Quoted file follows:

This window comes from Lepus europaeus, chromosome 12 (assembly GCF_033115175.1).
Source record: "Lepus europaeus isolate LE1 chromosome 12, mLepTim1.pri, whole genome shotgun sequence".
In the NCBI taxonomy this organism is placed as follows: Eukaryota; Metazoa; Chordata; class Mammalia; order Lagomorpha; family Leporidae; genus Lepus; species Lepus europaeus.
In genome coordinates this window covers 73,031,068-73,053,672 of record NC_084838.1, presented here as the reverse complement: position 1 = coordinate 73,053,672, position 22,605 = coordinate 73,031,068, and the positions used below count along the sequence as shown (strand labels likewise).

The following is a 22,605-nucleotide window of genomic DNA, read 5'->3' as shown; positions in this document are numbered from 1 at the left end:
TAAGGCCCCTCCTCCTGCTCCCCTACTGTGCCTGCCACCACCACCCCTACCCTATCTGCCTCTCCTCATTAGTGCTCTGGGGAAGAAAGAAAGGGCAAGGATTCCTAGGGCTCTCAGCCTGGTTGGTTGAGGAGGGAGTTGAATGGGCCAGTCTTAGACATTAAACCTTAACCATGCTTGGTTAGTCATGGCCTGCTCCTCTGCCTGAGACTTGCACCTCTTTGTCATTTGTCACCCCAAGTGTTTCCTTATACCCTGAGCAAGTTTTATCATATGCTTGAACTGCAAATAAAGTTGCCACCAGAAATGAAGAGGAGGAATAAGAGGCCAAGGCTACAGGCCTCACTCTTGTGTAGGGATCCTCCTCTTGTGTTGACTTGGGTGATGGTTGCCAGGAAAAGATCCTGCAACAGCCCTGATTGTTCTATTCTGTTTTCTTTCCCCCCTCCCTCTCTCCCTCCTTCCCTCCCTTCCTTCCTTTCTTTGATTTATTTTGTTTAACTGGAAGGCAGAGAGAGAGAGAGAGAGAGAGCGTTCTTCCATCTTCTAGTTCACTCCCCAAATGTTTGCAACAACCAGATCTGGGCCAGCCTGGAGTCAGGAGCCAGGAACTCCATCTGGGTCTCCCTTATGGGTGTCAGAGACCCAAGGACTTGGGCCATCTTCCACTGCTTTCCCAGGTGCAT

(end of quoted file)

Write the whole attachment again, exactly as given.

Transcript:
This window comes from Lepus europaeus, chromosome 12 (assembly GCF_033115175.1).
Source record: "Lepus europaeus isolate LE1 chromosome 12, mLepTim1.pri, whole genome shotgun sequence".
In the NCBI taxonomy this organism is placed as follows: Eukaryota; Metazoa; Chordata; class Mammalia; order Lagomorpha; family Leporidae; genus Lepus; species Lepus europaeus.
In genome coordinates this window covers 73,031,068-73,053,672 of record NC_084838.1, presented here as the reverse complement: position 1 = coordinate 73,053,672, position 22,605 = coordinate 73,031,068, and the positions used below count along the sequence as shown (strand labels likewise).

The following is a 22,605-nucleotide window of genomic DNA, read 5'->3' as shown; positions in this document are numbered from 1 at the left end:
TAAGGCCCCTCCTCCTGCTCCCCTACTGTGCCTGCCACCACCACCCCTACCCTATCTGCCTCTCCTCATTAGTGCTCTGGGGAAGAAAGAAAGGGCAAGGATTCCTAGGGCTCTCAGCCTGGTTGGTTGAGGAGGGAGTTGAATGGGCCAGTCTTAGACATTAAACCTTAACCATGCTTGGTTAGTCATGGCCTGCTCCTCTGCCTGAGACTTGCACCTCTTTGTCATTTGTCACCCCAAGTGTTTCCTTATACCCTGAGCAAGTTTTATCATATGCTTGAACTGCAAATAAAGTTGCCACCAGAAATGAAGAGGAGGAATAAGAGGCCAAGGCTACAGGCCTCACTCTTGTGTAGGGATCCTCCTCTTGTGTTGACTTGGGTGATGGTTGCCAGGAAAAGATCCTGCAACAGCCCTGATTGTTCTATTCTGTTTTCTTTCCCCCCTCCCTCTCTCCCTCCTTCCCTCCCTTCCTTCCTTTCTTTGATTTATTTTGTTTAACTGGAAGGCAGAGAGAGAGAGAGAGAGAGAGCGTTCTTCCATCTTCTAGTTCACTCCCCAAATGTTTGCAACAACCAGATCTGGGCCAGCCTGGAGTCAGGAGCCAGGAACTCCATCTGGGTCTCCCTTATGGGTGTCAGAGACCCAAGGACTTGGGCCATCTTCCACTGCTTTCCCAGGTGCAT